By Sarah Martin and Antoine Thomas
Shortly after midnight on the day of Columbia’s historic flood, Kenneth Styer, 52, was working on a law school project, oblivious to the coming devastation.
He turned off his television and radios to focus, hearing only the sound of pounding rain outside of his windows. By 3 a.m., his power went out and he went to bed. When he woke up five hours later and stepped out of bed, his feet hit four inches of water.
“It was my first flood, so I was disturbed,” the longtime archaeologist said. “The water was halfway up my truck outside and I realized I’d be shopping for a new vehicle.”
The rest of the day was a blur for Styer, who, like many people caught up in the flood waters, couldn’t really contemplate what he should do next.
He was calm and methodical. He remembered to charge his cell phone and save his law school textbooks. He piled things on top of his refrigerator, a strategy that worked until the refrigerator began bobbing in the water. From the time he woke up until the water receded at 2:30 p.m., he was sloshing through waist deep water in his home.
“It’s odd what happens, I wasn’t thinking about what I was doing,” he said.
Located at 67 Downing St., Styer’s home for the past 11 years sits in front of what he calls the best feature of the neighborhood, the Shady Lane swamp. It was his parents’ home and he returned there to care for them until their deaths.
“There are hawks and deer and hummingbirds,” he said. “I didn’t know everyone else loved it too until we were all out and talking about it.”
Earlier on the morning of Oct. 4, that swampy area flooded with water from the Wildcat and Gills Creeks after multiple dams burst. Once it filled, that water then poured in Styer’s home and others along the street near Fort Jackson Blvd.
Now, with volunteers from AmeriCorps gutting the inside of his 900-square feet house, Styer is trying to salvage what he can. He rescued a teak mahogany high table, his most expensive antique, and has dress shirts and a lace tablecloth hanging from a clothesline between two trees outside.
Scott “Mac” McCallister, the foreman of an eight-man AmeriCorps construction team that is helping Styer, is a veteran of flood disasters. He was in Paintsville, KY, in July helping in the aftermath of terrible flooding there.
The devastation in Kentucky was more visible, he said, with homes swept off their foundations. But he said Columbia’s flooding was more damaging and extensive, tearing out the guts of hundreds of homes but leaving the exteriors intact.
He said many homeowners are stunned after a flood and the aid groups help them to assess their needs. “Nine out of 10 don’t know what to do in a flood,” he said.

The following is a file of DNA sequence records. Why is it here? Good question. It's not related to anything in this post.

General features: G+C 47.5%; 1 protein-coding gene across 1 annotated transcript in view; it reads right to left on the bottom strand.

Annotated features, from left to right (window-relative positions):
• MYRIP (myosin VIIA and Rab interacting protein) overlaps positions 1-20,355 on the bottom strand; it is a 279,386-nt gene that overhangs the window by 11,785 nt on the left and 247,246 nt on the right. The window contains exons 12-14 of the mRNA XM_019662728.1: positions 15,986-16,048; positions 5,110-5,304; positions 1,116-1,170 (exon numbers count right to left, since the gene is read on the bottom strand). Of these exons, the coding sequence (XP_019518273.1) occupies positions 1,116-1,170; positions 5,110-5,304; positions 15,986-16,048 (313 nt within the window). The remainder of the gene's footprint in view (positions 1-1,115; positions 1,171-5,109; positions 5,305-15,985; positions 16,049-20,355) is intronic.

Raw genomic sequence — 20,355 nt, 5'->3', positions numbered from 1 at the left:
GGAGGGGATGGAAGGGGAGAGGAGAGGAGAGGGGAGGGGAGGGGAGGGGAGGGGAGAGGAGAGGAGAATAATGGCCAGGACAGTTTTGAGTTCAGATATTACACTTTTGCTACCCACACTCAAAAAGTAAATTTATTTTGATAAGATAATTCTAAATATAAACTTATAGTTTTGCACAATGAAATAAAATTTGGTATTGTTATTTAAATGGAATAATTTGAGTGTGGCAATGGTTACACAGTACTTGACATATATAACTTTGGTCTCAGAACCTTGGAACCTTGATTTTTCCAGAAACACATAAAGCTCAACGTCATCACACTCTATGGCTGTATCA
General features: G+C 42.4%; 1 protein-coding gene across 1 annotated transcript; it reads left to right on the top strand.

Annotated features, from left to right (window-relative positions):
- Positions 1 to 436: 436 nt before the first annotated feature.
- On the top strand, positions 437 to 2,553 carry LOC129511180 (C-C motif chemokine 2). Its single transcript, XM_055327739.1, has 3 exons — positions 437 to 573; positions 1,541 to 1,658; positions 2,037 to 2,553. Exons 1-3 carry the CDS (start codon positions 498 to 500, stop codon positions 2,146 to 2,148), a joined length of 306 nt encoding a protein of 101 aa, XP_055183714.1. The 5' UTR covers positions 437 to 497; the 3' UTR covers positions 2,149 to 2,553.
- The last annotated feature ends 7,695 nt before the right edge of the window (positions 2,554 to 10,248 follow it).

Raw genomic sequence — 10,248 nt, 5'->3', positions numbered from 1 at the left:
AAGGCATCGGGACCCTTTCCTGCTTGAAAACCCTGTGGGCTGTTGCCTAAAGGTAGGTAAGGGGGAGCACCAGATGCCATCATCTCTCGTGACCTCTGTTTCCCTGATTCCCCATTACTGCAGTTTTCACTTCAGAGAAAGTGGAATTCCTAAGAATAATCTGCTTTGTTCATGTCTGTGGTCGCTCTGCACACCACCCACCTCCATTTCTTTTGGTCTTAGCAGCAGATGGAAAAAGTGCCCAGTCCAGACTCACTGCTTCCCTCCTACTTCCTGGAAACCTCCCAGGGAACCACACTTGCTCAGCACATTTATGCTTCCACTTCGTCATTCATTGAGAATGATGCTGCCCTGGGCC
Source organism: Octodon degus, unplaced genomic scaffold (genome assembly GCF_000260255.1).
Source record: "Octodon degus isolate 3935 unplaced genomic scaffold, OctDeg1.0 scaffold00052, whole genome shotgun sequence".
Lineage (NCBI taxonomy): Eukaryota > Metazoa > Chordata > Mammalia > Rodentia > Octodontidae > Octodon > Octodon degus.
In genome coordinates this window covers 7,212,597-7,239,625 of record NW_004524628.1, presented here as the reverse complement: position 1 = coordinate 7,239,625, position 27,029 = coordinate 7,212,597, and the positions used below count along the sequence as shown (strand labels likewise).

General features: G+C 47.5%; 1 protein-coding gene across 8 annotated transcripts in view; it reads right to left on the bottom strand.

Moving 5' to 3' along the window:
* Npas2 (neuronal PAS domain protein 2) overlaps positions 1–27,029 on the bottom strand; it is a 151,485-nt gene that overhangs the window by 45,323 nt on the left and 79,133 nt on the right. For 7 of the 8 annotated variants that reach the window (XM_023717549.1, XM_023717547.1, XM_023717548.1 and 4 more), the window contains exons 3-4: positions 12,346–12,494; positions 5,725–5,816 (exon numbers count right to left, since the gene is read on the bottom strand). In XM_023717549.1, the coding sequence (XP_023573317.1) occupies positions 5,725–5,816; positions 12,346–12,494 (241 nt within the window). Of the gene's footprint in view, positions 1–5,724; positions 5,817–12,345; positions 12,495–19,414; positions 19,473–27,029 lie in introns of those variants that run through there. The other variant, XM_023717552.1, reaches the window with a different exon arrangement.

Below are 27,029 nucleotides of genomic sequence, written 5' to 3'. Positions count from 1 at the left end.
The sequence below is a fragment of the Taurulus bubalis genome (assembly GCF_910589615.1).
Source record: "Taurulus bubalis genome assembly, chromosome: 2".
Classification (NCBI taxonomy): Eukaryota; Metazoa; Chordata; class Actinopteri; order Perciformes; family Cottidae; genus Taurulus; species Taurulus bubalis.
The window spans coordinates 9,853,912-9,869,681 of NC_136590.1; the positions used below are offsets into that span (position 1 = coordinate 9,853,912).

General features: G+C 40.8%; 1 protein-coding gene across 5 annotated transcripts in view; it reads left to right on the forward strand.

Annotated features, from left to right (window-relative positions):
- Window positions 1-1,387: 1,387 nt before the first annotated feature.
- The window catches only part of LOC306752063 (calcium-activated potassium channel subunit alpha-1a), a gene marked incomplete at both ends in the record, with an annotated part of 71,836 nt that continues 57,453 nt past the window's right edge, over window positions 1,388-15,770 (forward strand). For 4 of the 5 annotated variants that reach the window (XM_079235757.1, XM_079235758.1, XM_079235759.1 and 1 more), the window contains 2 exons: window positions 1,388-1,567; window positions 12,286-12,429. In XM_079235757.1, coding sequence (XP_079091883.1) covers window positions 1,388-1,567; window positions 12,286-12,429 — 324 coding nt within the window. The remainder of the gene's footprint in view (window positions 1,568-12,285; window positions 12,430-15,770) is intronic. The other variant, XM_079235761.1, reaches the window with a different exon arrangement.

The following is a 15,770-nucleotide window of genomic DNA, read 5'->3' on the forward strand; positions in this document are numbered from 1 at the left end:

There was plenty of help on Downing Street three weeks after the flooding. Among the groups on hand were the Red Cross, Mennonite Relief Service, Samaritan’s Purse, AmeriCorps, and a Columbia woman, Lisa Dye, who was pulling a trailer full of supplies donated by Greenville friends.
A private archaeology contractor, Styer said he is going to return to work next week and take time off from his law school studies to get his house back in shape.
Up the street from Styer, Chase Reeder recalled getting out of bed that Sunday morning around 6 a.m. and watching as water rose up toward his duplex apartment.
“All I could see from my back window was tree limbs floating,” Reeder said.
The 22-year-old said water reached the doorsteps of his apartment, but never entered his home. Reeder, who was in his apartment with his girlfriend at the time, said he was waiting for the help of his mother, who serves as a Fort Jackson dispatcher.
Reeder, an engineering student at Midlands Technical College, followed his mom’s instructions to begin packing and even heard police urging residents to evacuate. But he never left – mainly because the flooding didn’t affect his apartment and it would have been difficult leaving with his two dogs and two cats. Despite his home being in good condition, he said it wasn’t good to watch his community suffer.
“It brings a lot of sadness in my heart,” he said.
The destruction on Downing Street led Reeder to volunteer and help his neighbors in the days afterward. He said he didn’t want to serve in other neighborhoods when his own community was in need.
Before the flood, Reeder admitted his doubt in people caring about others. But after watching volunteers throughout the state and even outside South Carolina want to help rebuild his community, his feelings toward society have changed.
“It restores my faith in humanity,” Reeder said. “You think there’s no help in the world, but something like this happens and people come out.”